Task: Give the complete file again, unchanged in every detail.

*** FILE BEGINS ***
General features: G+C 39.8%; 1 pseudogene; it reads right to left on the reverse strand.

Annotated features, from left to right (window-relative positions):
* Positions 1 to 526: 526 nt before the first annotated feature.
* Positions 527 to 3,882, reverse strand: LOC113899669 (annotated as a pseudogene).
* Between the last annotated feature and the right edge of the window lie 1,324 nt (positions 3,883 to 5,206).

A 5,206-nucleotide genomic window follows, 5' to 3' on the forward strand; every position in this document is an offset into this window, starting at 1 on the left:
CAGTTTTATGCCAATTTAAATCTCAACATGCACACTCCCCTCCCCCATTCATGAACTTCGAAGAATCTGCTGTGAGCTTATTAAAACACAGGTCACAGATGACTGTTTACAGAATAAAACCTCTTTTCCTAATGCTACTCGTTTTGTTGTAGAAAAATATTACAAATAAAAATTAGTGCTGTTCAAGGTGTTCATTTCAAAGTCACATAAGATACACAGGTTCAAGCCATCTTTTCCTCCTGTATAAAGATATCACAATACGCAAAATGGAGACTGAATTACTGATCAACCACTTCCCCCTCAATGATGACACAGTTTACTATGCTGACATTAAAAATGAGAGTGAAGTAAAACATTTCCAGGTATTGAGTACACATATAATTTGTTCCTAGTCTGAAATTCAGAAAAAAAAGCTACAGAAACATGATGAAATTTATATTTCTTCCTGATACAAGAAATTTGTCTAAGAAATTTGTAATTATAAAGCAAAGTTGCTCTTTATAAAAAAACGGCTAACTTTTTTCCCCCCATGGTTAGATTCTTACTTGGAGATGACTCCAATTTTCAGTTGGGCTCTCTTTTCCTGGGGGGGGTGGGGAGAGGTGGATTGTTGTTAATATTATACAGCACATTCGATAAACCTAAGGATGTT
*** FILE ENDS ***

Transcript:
General features: G+C 39.8%; 1 pseudogene; it reads right to left on the reverse strand.

Annotated features, from left to right (window-relative positions):
* Positions 1 to 526: 526 nt before the first annotated feature.
* Positions 527 to 3,882, reverse strand: LOC113899669 (annotated as a pseudogene).
* Between the last annotated feature and the right edge of the window lie 1,324 nt (positions 3,883 to 5,206).

A 5,206-nucleotide genomic window follows, 5' to 3' on the forward strand; every position in this document is an offset into this window, starting at 1 on the left:
CAGTTTTATGCCAATTTAAATCTCAACATGCACACTCCCCTCCCCCATTCATGAACTTCGAAGAATCTGCTGTGAGCTTATTAAAACACAGGTCACAGATGACTGTTTACAGAATAAAACCTCTTTTCCTAATGCTACTCGTTTTGTTGTAGAAAAATATTACAAATAAAAATTAGTGCTGTTCAAGGTGTTCATTTCAAAGTCACATAAGATACACAGGTTCAAGCCATCTTTTCCTCCTGTATAAAGATATCACAATACGCAAAATGGAGACTGAATTACTGATCAACCACTTCCCCCTCAATGATGACACAGTTTACTATGCTGACATTAAAAATGAGAGTGAAGTAAAACATTTCCAGGTATTGAGTACACATATAATTTGTTCCTAGTCTGAAATTCAGAAAAAAAAGCTACAGAAACATGATGAAATTTATATTTCTTCCTGATACAAGAAATTTGTCTAAGAAATTTGTAATTATAAAGCAAAGTTGCTCTTTATAAAAAAACGGCTAACTTTTTTCCCCCCATGGTTAGATTCTTACTTGGAGATGACTCCAATTTTCAGTTGGGCTCTCTTTTCCTGGGGGGGGTGGGGAGAGGTGGATTGTTGTTAATATTATACAGCACATTCGATAAACCTAAGGATGTT